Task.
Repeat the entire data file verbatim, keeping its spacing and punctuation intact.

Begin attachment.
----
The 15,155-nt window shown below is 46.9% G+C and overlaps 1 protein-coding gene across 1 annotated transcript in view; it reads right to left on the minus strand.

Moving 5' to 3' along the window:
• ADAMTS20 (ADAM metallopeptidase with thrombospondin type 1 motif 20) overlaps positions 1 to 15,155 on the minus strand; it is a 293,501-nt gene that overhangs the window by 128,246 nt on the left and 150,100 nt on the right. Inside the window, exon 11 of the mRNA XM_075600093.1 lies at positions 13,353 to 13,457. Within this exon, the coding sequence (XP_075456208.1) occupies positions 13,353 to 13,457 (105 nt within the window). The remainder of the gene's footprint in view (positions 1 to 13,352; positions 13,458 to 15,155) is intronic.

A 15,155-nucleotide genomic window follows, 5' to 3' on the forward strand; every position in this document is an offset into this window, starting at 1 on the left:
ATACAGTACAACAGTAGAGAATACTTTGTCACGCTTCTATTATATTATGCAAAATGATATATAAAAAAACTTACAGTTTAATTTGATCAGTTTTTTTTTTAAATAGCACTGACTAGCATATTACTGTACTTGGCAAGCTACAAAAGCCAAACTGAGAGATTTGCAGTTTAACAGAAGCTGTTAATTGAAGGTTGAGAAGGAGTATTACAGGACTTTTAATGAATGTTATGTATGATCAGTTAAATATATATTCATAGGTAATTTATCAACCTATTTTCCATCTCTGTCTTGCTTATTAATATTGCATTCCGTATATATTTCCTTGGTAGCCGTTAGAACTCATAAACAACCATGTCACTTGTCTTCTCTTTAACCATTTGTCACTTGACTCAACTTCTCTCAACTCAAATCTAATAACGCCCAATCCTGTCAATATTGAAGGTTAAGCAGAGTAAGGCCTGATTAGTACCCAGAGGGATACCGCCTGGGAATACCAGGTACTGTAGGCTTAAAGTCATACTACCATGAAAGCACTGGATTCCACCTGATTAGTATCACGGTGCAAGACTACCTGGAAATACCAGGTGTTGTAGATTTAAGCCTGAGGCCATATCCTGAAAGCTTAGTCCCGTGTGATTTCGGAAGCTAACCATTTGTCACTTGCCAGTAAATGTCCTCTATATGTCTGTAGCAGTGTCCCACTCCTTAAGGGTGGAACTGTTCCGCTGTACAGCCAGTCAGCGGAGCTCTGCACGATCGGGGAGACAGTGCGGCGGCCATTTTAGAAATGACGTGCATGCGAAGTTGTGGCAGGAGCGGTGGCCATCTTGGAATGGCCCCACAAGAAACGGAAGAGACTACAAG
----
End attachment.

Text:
The 15,155-nt window shown below is 46.9% G+C and overlaps 1 protein-coding gene across 1 annotated transcript in view; it reads right to left on the minus strand.

Moving 5' to 3' along the window:
• ADAMTS20 (ADAM metallopeptidase with thrombospondin type 1 motif 20) overlaps positions 1 to 15,155 on the minus strand; it is a 293,501-nt gene that overhangs the window by 128,246 nt on the left and 150,100 nt on the right. Inside the window, exon 11 of the mRNA XM_075600093.1 lies at positions 13,353 to 13,457. Within this exon, the coding sequence (XP_075456208.1) occupies positions 13,353 to 13,457 (105 nt within the window). The remainder of the gene's footprint in view (positions 1 to 13,352; positions 13,458 to 15,155) is intronic.

A 15,155-nucleotide genomic window follows, 5' to 3' on the forward strand; every position in this document is an offset into this window, starting at 1 on the left:
ATACAGTACAACAGTAGAGAATACTTTGTCACGCTTCTATTATATTATGCAAAATGATATATAAAAAAACTTACAGTTTAATTTGATCAGTTTTTTTTTTAAATAGCACTGACTAGCATATTACTGTACTTGGCAAGCTACAAAAGCCAAACTGAGAGATTTGCAGTTTAACAGAAGCTGTTAATTGAAGGTTGAGAAGGAGTATTACAGGACTTTTAATGAATGTTATGTATGATCAGTTAAATATATATTCATAGGTAATTTATCAACCTATTTTCCATCTCTGTCTTGCTTATTAATATTGCATTCCGTATATATTTCCTTGGTAGCCGTTAGAACTCATAAACAACCATGTCACTTGTCTTCTCTTTAACCATTTGTCACTTGACTCAACTTCTCTCAACTCAAATCTAATAACGCCCAATCCTGTCAATATTGAAGGTTAAGCAGAGTAAGGCCTGATTAGTACCCAGAGGGATACCGCCTGGGAATACCAGGTACTGTAGGCTTAAAGTCATACTACCATGAAAGCACTGGATTCCACCTGATTAGTATCACGGTGCAAGACTACCTGGAAATACCAGGTGTTGTAGATTTAAGCCTGAGGCCATATCCTGAAAGCTTAGTCCCGTGTGATTTCGGAAGCTAACCATTTGTCACTTGCCAGTAAATGTCCTCTATATGTCTGTAGCAGTGTCCCACTCCTTAAGGGTGGAACTGTTCCGCTGTACAGCCAGTCAGCGGAGCTCTGCACGATCGGGGAGACAGTGCGGCGGCCATTTTAGAAATGACGTGCATGCGAAGTTGTGGCAGGAGCGGTGGCCATCTTGGAATGGCCCCACAAGAAACGGAAGAGACTACAAG